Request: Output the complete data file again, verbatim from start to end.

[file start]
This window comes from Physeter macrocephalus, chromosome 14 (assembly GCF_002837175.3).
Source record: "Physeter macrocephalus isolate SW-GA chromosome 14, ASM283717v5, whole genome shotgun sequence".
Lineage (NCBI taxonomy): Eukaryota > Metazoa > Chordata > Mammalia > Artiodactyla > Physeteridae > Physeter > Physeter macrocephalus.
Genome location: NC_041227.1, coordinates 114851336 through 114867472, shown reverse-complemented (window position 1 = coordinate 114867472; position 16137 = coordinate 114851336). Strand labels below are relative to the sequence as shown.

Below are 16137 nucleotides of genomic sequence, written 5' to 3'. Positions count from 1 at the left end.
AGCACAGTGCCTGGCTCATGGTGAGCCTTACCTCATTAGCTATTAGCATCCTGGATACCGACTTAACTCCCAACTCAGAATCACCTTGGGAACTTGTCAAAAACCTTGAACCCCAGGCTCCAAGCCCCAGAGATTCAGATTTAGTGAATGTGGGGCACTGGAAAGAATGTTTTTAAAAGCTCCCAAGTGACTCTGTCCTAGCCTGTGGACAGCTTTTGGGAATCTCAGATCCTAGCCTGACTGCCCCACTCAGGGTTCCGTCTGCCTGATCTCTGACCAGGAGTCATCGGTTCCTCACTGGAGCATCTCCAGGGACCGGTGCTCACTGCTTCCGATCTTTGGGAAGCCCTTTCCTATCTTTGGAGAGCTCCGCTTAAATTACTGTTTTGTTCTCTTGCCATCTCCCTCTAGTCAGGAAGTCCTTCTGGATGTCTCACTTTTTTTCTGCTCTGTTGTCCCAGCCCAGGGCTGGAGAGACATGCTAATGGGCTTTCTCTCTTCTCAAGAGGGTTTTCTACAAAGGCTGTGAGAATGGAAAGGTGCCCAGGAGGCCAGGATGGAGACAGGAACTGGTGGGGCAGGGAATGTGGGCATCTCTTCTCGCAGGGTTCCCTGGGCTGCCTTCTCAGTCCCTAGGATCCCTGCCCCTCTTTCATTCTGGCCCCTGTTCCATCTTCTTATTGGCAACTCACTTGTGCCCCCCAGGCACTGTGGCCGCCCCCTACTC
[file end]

This window comes from Physeter macrocephalus, chromosome 14 (assembly GCF_002837175.3).
Source record: "Physeter macrocephalus isolate SW-GA chromosome 14, ASM283717v5, whole genome shotgun sequence".
Lineage (NCBI taxonomy): Eukaryota > Metazoa > Chordata > Mammalia > Artiodactyla > Physeteridae > Physeter > Physeter macrocephalus.
Genome location: NC_041227.1, coordinates 114851336 through 114867472, shown reverse-complemented (window position 1 = coordinate 114867472; position 16137 = coordinate 114851336). Strand labels below are relative to the sequence as shown.

Below are 16137 nucleotides of genomic sequence, written 5' to 3'. Positions count from 1 at the left end.
AGCACAGTGCCTGGCTCATGGTGAGCCTTACCTCATTAGCTATTAGCATCCTGGATACCGACTTAACTCCCAACTCAGAATCACCTTGGGAACTTGTCAAAAACCTTGAACCCCAGGCTCCAAGCCCCAGAGATTCAGATTTAGTGAATGTGGGGCACTGGAAAGAATGTTTTTAAAAGCTCCCAAGTGACTCTGTCCTAGCCTGTGGACAGCTTTTGGGAATCTCAGATCCTAGCCTGACTGCCCCACTCAGGGTTCCGTCTGCCTGATCTCTGACCAGGAGTCATCGGTTCCTCACTGGAGCATCTCCAGGGACCGGTGCTCACTGCTTCCGATCTTTGGGAAGCCCTTTCCTATCTTTGGAGAGCTCCGCTTAAATTACTGTTTTGTTCTCTTGCCATCTCCCTCTAGTCAGGAAGTCCTTCTGGATGTCTCACTTTTTTTCTGCTCTGTTGTCCCAGCCCAGGGCTGGAGAGACATGCTAATGGGCTTTCTCTCTTCTCAAGAGGGTTTTCTACAAAGGCTGTGAGAATGGAAAGGTGCCCAGGAGGCCAGGATGGAGACAGGAACTGGTGGGGCAGGGAATGTGGGCATCTCTTCTCGCAGGGTTCCCTGGGCTGCCTTCTCAGTCCCTAGGATCCCTGCCCCTCTTTCATTCTGGCCCCTGTTCCATCTTCTTATTGGCAACTCACTTGTGCCCCCCAGGCACTGTGGCCGCCCCCTACTC